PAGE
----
The announcement by the Obama administration that it would request a cyber-security budget increase of about 30 percent to $19 billion in Fiscal Year 2017 reflects a long-unfilled need in responsible management of the U.S. government's information technology infrastructure.
A fact sheet released by the White House outlined a Cybersecurity National Action Plan, known as CNAP in the acronym-loving federal bureaucracy, aimed at improving the level of privacy and security for government agencies and everyone else.
The CNAP lists some lofty goals, but it also recognizes that there are some challenges in changing the current state of government cyber-security. The $19 billion that the President plans to spend would be parceled out to modernize and update existing systems and to create new positions including a federal Chief Information Security Officer and a group of computer scientists called the CyberCorps Reserve.
To its credit, the White House proposal recognizes that much of the existing government infrastructure is incredibly outdated and part of the effort would be to replace those ancient systems with more modern systems that can actually be made secure.
But it doesn't seem to grasp just how massive such an effort would be. The fact is that there have been many such efforts to modernize federal IT, and they have failed if only because the job is so big it's beyond comprehension of mere mortals.
Perhaps more significantly, without major changes in the manner in which IT procurement is handled, the administration's plans are doomed from the beginning.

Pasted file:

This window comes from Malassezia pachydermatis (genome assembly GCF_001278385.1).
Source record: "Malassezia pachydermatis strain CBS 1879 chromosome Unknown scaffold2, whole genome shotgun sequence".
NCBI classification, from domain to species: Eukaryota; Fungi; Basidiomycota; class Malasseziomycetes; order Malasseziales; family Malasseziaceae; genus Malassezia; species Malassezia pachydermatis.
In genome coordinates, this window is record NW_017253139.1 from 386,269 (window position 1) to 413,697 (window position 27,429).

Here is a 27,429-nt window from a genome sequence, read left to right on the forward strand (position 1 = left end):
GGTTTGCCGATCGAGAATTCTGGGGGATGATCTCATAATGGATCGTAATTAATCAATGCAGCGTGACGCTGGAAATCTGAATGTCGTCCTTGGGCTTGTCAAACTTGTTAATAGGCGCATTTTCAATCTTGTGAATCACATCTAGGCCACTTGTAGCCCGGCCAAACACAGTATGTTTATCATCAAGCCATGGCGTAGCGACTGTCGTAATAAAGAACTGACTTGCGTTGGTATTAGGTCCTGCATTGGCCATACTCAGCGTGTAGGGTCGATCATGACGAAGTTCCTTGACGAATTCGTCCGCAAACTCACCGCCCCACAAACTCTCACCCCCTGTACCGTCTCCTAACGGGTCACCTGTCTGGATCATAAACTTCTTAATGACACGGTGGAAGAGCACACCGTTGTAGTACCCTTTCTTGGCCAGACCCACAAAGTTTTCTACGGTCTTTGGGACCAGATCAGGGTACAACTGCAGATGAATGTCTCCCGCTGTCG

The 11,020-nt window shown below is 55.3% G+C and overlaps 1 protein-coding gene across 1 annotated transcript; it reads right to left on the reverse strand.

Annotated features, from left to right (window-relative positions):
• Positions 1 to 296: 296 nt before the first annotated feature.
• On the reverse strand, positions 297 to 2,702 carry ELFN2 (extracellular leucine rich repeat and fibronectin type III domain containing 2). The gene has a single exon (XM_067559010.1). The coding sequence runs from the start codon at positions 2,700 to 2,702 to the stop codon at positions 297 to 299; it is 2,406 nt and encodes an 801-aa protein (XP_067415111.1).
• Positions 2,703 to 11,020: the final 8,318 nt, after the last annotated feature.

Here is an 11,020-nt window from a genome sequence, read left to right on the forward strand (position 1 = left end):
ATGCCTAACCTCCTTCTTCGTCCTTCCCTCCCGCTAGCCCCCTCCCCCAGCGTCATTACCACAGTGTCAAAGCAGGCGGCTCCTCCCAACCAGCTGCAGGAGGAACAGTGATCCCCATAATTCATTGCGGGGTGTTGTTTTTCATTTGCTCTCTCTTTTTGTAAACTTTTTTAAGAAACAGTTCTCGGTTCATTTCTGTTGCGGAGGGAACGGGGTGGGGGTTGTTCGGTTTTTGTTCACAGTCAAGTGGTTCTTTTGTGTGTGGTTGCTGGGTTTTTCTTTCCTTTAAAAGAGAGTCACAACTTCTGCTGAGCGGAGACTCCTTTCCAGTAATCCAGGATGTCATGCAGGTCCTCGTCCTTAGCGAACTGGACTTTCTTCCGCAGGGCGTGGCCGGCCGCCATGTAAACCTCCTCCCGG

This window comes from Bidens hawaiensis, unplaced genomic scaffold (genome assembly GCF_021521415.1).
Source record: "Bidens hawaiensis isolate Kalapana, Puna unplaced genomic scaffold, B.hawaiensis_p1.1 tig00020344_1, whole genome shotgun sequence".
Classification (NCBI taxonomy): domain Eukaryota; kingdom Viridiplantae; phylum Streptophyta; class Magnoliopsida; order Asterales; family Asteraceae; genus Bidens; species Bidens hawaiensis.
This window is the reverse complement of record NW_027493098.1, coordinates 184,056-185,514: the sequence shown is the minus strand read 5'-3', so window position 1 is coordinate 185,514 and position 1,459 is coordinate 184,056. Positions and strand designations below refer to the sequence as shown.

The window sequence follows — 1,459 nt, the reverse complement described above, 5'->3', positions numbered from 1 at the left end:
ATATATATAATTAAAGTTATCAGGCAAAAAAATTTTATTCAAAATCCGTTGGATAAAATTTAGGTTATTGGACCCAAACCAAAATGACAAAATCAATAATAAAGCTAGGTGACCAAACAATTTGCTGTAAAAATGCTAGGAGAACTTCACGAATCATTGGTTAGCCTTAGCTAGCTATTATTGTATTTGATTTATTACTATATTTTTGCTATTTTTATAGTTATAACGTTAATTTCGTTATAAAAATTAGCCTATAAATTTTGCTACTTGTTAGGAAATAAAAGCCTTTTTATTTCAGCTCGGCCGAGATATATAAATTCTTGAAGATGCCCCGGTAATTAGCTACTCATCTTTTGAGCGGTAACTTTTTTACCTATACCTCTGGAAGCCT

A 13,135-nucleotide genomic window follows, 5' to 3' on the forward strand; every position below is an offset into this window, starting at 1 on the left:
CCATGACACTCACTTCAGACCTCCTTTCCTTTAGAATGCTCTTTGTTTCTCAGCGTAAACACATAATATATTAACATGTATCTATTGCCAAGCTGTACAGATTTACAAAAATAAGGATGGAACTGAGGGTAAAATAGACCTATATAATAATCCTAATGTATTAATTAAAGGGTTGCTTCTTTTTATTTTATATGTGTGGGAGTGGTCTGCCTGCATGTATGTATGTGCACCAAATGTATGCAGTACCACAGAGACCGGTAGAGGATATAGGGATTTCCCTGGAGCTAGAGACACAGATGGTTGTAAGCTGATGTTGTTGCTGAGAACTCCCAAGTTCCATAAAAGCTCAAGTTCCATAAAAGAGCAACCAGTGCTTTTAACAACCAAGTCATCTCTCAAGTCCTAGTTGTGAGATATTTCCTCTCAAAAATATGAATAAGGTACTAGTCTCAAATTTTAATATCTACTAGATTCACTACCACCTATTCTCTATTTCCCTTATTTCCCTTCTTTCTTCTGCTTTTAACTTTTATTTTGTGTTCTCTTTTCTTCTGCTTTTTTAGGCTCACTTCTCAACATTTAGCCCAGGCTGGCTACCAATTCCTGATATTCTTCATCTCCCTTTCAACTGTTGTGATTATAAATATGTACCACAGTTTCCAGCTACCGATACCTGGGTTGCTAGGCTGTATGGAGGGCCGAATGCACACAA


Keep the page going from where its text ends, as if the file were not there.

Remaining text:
The problem, at least for starters, is that doing something as simple as upgrading a single computer system and its associated network is a process so time consuming that any system or performance specifications will be outdated before the government can sign the first procurement contract, awarded of course through competitive bids.
In a field as fast moving as data security, the specifications will be out of date before they can even be written. The only agencies that even have a chance of staying even with technology are those in which normal procurement rules don't apply.
For the rest of the government, by the time a request for information can be acted on, the questions in the RFI will be irrelevant. By the time an RFP goes out, it will be out of date, and by the time responses come back, the specified products will probably not be in production.
If you work in the private sector, you'll probably find this hard to believe, but in fact the procurement rules are strict with required time limits and durations before action can be taken. Those rules are codified into law and changing them literally requires an act of Congress.
If you try to cut corners and speed things up, you'll find yourself dragged into a series of lawsuits by losing vendors who loudly claim that whatever you did is wrong. This means that every action is open to second (and third) guessing. Thus few contract awards can be counted on to stick.
Add to this the problem with updating existing computer systems that are so far out of date that security wasn't even on the radar when they were designed.